Lightfoot on Obama Center negotiations: Under Rahm, too much ‘whatever you want, you get’

Mayor Lightfoot told the Sun-Times she will be more aggressive than former Mayor Rahm Emanuel was in negotiating final Obama Presidential Center details.

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The proposed Obama Presidential Center museum tower, as seen from Stony Island Avenue.

The proposed Obama Presidential Center museum tower, as seen from Stony Island Avenue.

Rendering courtesy of the Obama Foundation

WASHINGTON — Though Mayor Lori Lightfoot believes the Obama Presidential Center in Jackson Park will be a “tremendous” asset for Chicago, she is charting a more activist role in addressing concerns of local residents, telling the Chicago Sun-Times ex-Mayor Rahm Emanuel was too eager to please the Obama Foundation.

“I think the city of Chicago in the prior administration, essentially said, ‘Come, whatever you want you get.’ That’s not who I am,” Lightfoot said.

“What I want to do is make sure that we honor the gift that we have been given, which is the Obama Presidential Center” while at the same time address the “mistrust and anxiety” of Jackson Park-area residents. “And I think that’s my responsibility as mayor to make sure we’re doing everything we can to mitigate that.”

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Lightfoot and I talked about the development of the Obama Center and related issues while she was in Washington last week to attend the winter meeting of the U.S. Conference of Mayors. 

She told me she met with former President Barack Obama to discuss the Obama Center for the first time in person during a private meeting Oct. 28 at the Park Hyatt.

Unlike Emanuel, who was Obama’s first chief of staff, Lightfoot is not close to Obama, with the lack of a personal relationship giving her more room to maneuver.

“We are still getting to know each other,” she said. They first met “a million years” ago, she said, crossing paths in the small world of black lawyers in Chicago.

Groundbreaking for the Obama Center has been delayed for years because of the ongoing federal review, needed because Obama decided — and Emanuel agreed — to build in a park listed on the federal National Register of Historic Places in 1972. That triggered the involvement of the Federal Highway Administration, the National Park Service and the U.S. Army Corps of Engineers.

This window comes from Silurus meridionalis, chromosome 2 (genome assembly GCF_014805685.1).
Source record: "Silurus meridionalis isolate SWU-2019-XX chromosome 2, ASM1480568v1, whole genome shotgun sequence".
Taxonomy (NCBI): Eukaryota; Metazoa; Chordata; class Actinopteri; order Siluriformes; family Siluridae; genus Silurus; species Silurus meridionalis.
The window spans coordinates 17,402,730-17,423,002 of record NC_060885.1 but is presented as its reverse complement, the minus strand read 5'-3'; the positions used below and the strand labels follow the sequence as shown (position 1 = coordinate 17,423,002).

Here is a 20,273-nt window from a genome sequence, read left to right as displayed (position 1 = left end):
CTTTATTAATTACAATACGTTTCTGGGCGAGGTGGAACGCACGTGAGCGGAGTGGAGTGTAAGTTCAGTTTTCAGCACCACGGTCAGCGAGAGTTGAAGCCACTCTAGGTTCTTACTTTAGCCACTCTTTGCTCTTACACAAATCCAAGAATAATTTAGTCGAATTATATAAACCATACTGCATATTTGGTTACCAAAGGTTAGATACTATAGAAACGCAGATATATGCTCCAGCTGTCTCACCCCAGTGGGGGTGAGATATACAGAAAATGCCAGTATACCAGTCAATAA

Lightfoot is in basic agreement with the plans for the Obama complex, with four buildings spread over 19.3 acres anchored on the north end of Jackson Park with a looming museum tower to be the signature architectural element.

“Making any kind of material change in the plan at this stage would only delay things,” Lightfoot said. “… let’s get the groundbreaking and let’s go.’”

After attending a community meeting last summer, “what was clear to me from the conversation is that the city of Chicago itself had been relatively on the sidelines and kind of letting the process be played out between the center activists, pro and con, (the) University Chicago and coming out of that discussion, I said to my team, ‘There’s a void here that we have to fill’” about the impact on South Shore and Woodlawn residents.

There is no written agreement obligating the U. of C. to do anything; the school’s bid landed the project for the South Side.

Lightfoot hinted something might be in the works. “We’ve had some very candid and very fruitful conversations with [the Obama Foundation] and with the University of Chicago,” Lightfoot said. Earlier this month, Lightfoot’s administration said it is drafting a plan to preserve affordable housing in Woodlawn.

To be fair to the Obama Center area residents, Lightfoot said, “All of us have to do more. And I think they recognize that we’re not there yet in terms of the particulars.”

An Obama Foundation spokesperson said, “We look forward to working alongside these stakeholders to ensure the community realizes the economic benefits of the Obama Presidential Center.”

It remains to be seen what Lightfoot will produce. Let’s look at two of several outstanding items.

COMMUNITY BENEFITS AGREEMENT: Lightfoot has not said if she will support a community benefits ordinance sponsored by Ald. Jeanette Taylor (20th) and Ald. Leslie Hairston (5th). Obama is against a CBA, arguing his decision to locate his center on the South Side will spark economic renewal for the area; local residents have a deep fear of rent hikes and a loss of affordable housing.

REPLACEMENT PARKLAND: Since 2014, when the U. of C. led the drive for the Obama Center to be on Chicago’s South Side, the public was told that if Chicago Park District land is used, the end result would be “parks positive.” The various stakeholders have yet to agree on what “parks positive” means.

In a January 2015 news release the university stated that “opportunities for new green space exist along 63rd Street.” That same month in 2015, Emanuel said the replacement land will only be for the space literally taken up by buildings in the 19.3 acre complex. At present, that’s about 2.6. acres.

The project calls for Cornell Drive and other park roadways be converted to green space. The foundation wants credit for the repurposed acres; an argument can be made it’s fuzzy math since the roads are already in the park.

Lightfoot needs to weigh in on this issue. “This is not a topic that’s come up in any discussion that I’ve been in, but I will definitely dig into it,” she told me.

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